CONTRIBUTORS

Judith Beveridge

Judith Beveridge

About Judith Beveridge

Judith Beveridge is the author of six collections of poetry, most recently Devadatta’s Poems (Giramondo Publishing) which was short-listed for the NSW and Qld Premiers’ poetry prizes and the Prime Minister’s Poetry Award. Her next book, Sun Music: New and Selected Poems, will be published in 2018 by Giramondo Publishing.

Website:
http://www.poetrylibrary.edu.au/poets/beveridge-judith

Driving to Broken Hill

Distance—continuous, ungestured. Crows on fence-wire-watch stretching into a haze. When a kestrel hovers it’s an abundance— like water, or a horizon with a hill. We pass towns, streets written-off by dogs and half-asleep dreamers. Those who live at the edges …

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NO THEME VI Editorial

No Theme viIt was a great privilege, if a little overwhelming (I had about 1,800 poems to read), to edit this edition of Cordite Poetry Review and, as it is not themed, I had the luxury of choosing poems on various subjects. I have tried to make the issue varied but also unified by my aesthetic principles.

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Introduction to Omar Sakr’s These Wild Houses

Omar Sakr’s These Wild Houses is a complex exploration of identity, an identity exposed in clear yet layered language, a language that takes us to the core of what he has experienced as a ‘queer Muslim Arab Australian from Western Sydney, from a broke and broken family.’

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Submission to Cordite 80: NO THEME VI

Poetry for Cordite 80: NO THEME VI is guest-edited by Judith Beveridge. Here’s what I’m looking for: poems of fewer than 100 lines, on any theme or style. So that’s about as succinct as you can get. Judith worked Cordite …

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Resort Town

Sunset here is the distant roar of motorbikes, and down Pacific Street, I hear the enormous rage that fills the mosquito’s head. Flies still circle the day’s unalterable groove. A gull pierces the distance like a sail needle. Summer’s already …

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Rory

We’d often see Rory outside the shed trying to classify the clouds coming in on the evening wind — clouds he thought were the farm’s clip of fine-grained wool. On clear blue days he’d strike match after match and try …

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Judith Beveridge’s Twelve Highlights from 2014

Throughout 2014, Judith Beveridge selected one poem per month to spotlight in Cordite Poetry Review, and she delivered excellent choices … writing a bit to each selection. We have compiled them all here in one article. Enjoy!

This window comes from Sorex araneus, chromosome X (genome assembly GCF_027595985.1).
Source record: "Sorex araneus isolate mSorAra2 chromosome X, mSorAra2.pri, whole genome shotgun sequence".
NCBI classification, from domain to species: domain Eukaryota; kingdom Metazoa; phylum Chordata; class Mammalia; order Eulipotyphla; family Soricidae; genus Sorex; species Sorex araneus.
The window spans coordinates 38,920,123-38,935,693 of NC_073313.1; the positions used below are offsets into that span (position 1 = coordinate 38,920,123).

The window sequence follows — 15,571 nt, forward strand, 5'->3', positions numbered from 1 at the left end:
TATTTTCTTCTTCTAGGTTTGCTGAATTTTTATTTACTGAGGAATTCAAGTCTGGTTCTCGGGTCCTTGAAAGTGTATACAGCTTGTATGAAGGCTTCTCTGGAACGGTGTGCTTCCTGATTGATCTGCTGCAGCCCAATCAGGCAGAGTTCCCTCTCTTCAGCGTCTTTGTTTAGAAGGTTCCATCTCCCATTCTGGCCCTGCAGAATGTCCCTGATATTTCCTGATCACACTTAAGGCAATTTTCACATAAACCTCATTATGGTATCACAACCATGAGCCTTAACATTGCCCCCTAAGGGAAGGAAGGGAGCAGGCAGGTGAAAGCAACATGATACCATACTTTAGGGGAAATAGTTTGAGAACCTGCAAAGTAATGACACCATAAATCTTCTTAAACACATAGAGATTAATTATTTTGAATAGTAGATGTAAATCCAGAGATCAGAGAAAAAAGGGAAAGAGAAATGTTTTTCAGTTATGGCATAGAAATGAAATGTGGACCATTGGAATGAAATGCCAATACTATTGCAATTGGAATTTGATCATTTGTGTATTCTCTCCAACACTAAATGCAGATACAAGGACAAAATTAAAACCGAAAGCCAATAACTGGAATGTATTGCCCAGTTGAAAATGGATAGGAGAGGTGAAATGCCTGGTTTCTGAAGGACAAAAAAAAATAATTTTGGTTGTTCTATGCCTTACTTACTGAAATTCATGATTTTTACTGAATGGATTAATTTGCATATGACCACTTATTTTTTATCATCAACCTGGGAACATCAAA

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Feature Poem with Judith Beveridge: At Willabah

I forget who it was who said that the writer needs to be ‘holy in small things’, but I think there is a great deal of truth in that. That’s one reason why I’m attracted by Todd Turner’s poem ‘At Willabah’. Here, the poet guides us through the details of the landscape in a not dissimilar way to the deep engagement with particulars in such poems as Seamus Heaney’s ‘Death of a Naturalist’ or Elizabeth Bishop’s ‘At the Fishhouses’.

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When the Wind Stopped

I read somewhere that the words ‘ekphrasis’ and ‘ekphrastic’ had at one stage a reference only in the Oxford dictionary, but nowadays these words are very much part of poets’ vocabularies and practices and most poets at some stage write …

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Feature Poem with Judith Beveridge: Myrrh

Pablo Neruda said this: It’s the words that sing, they soar and descend… I bow to them… I cling to them, I run them down, I bite into them, I melt them down. I love words so much… The unexpected …

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Feature Poem with Judith Beveridge: Laneway Tom

With a distant glance and nod to Alfred, Lord Noyes’s poem, ‘The Highwayman’, Paul Scully in ‘Laneway Tom’ creates a very modern tale, one that could be playing out in the lanes and backstreets of any contemporary city. The imagery …

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2014 Val Vallis Award Winner: ‘Not Fox Nor Axe’

Chloe Wilson’s poem ‘Not Fox Nor Axe’ has won the 2014 Val Vallis Award. Part-travelogue, part-mosaic of memento mori, ‘Not Fox Nor Axe’ provokes the reader with an extravaganza of multi-layered detail as it elides historical and actual Central American …

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